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Severe Acute Respiratory Syndrome Essay


Severe Acute Respiratory Syndrome is one of the many viral respiratory diseases that emanate from the SARs coronavirus (Hui, Memish, & Zumla 2014). The disease originated in Southern China between late 2002 and mid-2003 (Hui, Memish, & Zumla 2014). At the onset of the disease outbreak, the immediate number of death cases amounted to 774. The disease affected 8,096 people including the number of deaths reported especially in Hong Kong (Hui, Memish, & Zumla 2014). Several other countries were also affected in the region.

Spreading the virus

Earlier on, coronavirus did not have such harmful effects on humans. The SARs strain has however changed this fact since its outbreak in 2002. The most notable spread of the disease is through the air (Yu, Qiu, Tse & Wong 2014). Therefore, the disease is faster spread through coughing, sneezing, and also breathing near an infected individual (Yu et at. 2014). Spreading the virus through personal contact with an infected person can be done through hugging, kissing, sharing utensils, and drinking from the same cup, direct touch, and proximity about 3 feet away from an infected person (Wildeman, Schnittker & Turney 2012).

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Signs and symptoms

The disease is not contagious in its incubation period which lasts for about 2-7days (Yu et at. 2014). After the incubation period, in cases, the victim begins to experience a high fever. Alongside the fever, he or she experiences high temperatures and in most cases, it exceeds 38 degrees Celsius. In addition, the disease also has similar symptoms to those of the common flu. These symptoms include aches, chills as well as diarrhea (Yu et at. 2014). The victim may also experience very dry coughing and short breaths (Yu et at. 2014). Although at this point the symptoms are very mild, they further develop into more severe complications within a week. Such advanced complications include respiratory failure, heart failure as well as liver failure (Yu et at. 2014).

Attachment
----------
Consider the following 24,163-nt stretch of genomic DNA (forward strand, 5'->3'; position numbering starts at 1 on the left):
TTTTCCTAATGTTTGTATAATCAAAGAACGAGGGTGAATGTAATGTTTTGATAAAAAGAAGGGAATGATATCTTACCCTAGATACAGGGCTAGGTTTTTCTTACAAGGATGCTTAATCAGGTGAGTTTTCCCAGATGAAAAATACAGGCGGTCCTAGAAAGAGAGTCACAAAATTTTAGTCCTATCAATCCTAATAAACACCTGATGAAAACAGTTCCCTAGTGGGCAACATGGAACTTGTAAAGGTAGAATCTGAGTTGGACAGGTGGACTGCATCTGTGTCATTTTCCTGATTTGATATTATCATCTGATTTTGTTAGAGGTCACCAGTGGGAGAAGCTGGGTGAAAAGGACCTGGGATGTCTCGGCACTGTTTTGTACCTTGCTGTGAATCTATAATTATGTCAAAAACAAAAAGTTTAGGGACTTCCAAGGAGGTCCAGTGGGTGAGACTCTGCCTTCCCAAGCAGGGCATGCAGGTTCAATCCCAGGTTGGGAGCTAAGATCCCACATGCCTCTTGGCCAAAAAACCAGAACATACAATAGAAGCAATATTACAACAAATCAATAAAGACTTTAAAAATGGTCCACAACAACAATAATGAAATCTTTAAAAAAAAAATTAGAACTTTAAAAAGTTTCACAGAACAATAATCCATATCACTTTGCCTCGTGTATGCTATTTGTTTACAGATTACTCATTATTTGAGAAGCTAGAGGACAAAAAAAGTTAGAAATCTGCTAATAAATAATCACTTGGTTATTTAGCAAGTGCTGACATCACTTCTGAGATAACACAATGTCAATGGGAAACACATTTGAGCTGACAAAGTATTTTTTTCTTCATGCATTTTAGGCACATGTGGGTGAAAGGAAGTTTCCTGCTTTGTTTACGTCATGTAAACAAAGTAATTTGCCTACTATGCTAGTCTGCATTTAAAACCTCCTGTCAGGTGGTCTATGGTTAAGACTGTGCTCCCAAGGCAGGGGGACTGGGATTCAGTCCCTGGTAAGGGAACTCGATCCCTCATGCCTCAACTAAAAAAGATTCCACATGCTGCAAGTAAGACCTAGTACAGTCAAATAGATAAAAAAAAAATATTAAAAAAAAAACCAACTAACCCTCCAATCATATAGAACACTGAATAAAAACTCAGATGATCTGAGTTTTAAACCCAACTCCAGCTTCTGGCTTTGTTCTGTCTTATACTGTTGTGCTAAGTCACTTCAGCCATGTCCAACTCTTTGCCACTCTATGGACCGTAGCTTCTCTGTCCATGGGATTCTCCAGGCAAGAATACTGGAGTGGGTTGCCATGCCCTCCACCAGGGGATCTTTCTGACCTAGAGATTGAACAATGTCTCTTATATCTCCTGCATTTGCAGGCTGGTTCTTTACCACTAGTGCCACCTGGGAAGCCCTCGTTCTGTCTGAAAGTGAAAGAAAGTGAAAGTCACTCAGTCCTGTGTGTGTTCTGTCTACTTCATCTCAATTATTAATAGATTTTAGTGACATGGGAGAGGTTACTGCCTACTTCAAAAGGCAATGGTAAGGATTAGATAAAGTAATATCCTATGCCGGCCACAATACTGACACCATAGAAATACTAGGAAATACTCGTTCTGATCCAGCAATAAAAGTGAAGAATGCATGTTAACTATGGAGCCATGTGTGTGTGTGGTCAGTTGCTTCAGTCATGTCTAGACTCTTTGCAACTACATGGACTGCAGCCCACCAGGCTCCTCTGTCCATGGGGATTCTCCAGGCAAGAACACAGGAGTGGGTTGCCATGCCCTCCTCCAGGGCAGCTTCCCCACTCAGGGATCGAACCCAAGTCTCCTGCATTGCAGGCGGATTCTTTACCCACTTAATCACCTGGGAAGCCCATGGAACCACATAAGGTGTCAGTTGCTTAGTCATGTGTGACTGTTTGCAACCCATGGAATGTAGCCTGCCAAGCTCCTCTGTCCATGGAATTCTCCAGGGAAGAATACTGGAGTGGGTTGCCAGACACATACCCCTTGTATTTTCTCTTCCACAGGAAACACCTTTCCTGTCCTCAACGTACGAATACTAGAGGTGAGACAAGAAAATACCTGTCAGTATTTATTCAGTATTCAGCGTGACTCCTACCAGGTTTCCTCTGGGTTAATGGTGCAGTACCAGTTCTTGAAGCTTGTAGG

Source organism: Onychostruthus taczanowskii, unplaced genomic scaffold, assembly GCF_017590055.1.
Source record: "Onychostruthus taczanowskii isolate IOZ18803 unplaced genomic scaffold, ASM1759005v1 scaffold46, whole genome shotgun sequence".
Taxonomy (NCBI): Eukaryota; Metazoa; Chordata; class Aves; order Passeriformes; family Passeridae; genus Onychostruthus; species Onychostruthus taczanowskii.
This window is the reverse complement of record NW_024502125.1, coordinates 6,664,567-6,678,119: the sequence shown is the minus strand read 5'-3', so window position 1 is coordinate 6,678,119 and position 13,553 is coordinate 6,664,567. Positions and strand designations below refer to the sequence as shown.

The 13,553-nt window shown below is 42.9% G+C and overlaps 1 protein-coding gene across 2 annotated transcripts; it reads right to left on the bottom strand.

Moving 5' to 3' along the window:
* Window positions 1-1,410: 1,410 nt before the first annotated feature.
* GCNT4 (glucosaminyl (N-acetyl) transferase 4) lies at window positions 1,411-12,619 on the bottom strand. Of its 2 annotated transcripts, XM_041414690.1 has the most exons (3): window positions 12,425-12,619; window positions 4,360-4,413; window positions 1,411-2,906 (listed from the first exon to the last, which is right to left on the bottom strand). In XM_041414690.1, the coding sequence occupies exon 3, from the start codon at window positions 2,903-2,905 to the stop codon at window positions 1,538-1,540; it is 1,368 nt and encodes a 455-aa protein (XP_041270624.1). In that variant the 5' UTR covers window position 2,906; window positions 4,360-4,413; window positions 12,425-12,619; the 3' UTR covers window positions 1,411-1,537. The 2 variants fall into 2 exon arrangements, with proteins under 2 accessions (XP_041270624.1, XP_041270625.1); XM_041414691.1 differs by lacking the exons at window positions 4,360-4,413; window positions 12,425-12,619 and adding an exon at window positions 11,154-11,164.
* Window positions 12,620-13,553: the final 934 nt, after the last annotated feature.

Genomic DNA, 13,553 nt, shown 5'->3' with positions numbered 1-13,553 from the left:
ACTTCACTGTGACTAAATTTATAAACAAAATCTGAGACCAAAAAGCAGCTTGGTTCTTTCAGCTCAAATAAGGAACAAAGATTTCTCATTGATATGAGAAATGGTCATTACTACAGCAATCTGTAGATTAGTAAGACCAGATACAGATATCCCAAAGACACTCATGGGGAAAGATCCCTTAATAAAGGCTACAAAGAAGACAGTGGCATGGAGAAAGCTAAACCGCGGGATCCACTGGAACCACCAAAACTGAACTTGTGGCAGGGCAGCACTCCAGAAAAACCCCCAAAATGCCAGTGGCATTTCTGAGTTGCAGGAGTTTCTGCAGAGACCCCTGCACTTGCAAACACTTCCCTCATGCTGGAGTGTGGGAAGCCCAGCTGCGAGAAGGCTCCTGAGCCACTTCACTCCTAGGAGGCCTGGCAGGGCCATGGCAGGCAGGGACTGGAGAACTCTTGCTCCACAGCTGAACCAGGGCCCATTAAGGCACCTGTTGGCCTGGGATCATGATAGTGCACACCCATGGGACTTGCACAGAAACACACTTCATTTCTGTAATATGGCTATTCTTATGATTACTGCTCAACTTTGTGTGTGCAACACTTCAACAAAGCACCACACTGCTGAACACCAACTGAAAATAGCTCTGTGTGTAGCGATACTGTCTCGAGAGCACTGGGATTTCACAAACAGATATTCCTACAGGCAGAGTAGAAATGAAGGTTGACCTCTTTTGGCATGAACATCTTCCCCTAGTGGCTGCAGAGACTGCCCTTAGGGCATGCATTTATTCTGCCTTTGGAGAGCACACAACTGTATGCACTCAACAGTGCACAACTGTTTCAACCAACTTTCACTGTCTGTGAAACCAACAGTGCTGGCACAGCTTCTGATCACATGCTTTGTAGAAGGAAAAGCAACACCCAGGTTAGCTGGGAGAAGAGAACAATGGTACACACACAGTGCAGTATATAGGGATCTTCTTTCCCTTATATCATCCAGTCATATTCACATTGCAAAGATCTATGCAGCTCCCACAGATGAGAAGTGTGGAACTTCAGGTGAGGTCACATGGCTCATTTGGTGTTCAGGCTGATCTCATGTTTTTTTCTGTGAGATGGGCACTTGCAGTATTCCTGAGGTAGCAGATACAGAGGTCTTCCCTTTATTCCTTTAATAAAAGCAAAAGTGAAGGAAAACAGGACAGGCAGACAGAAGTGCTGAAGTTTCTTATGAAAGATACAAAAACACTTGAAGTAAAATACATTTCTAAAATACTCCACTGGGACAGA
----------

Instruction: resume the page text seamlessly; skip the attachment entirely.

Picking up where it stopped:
Test and diagnosis

There has not been a universal test that can specifically detect SARs. In fact, it is difficult to treat a patient who has been infected by SARs since there is no fast enough method to diagnose the treatment early enough. Normally, an infected person must have come into contact with a previously infected individual. Pneumonia is also a possible sign to diagnose a patient who is infected by SARs. (Cressoni et al. 2014). However, a patient is assumed to have SARs if he/she displays abnormal pneumonia.

Treatment and prevention

The treatment of SARs is similar to the treatment given for pneumonia especially the community-acquired atypical pneumonia (Franken, Ansems & Damink 2014). To prevent infections of the virus one should avoid physical contact with an infected person as well as avoiding sharing or contact of body fluids such as saliva and sweat. Basic personal hygiene is recommended in preventing the infection of SARs. This included washing your hands frequently, avoiding touching your mouth, and covering your mouth while coughing.


Cressoni, M., Cadringher, P., Chiurazzi, C., Amini, M., Gallazzi, E., Marino, A., & Gattinoni, L 2014, ‘Lung in homogeneity in patients with acute respiratory distress syndrome’, American journal of respiratory and critical care medicine vol. 189, no. 2, pp. 149-158.

Franken, M., Ansems, J., & Damink, B 2014, ‘Quality of medical technology for flexible endoscopes and disinfectsors’, Physica Medica: European Journal of Medical Physics vol. 30, no. 1, pp. 119-120.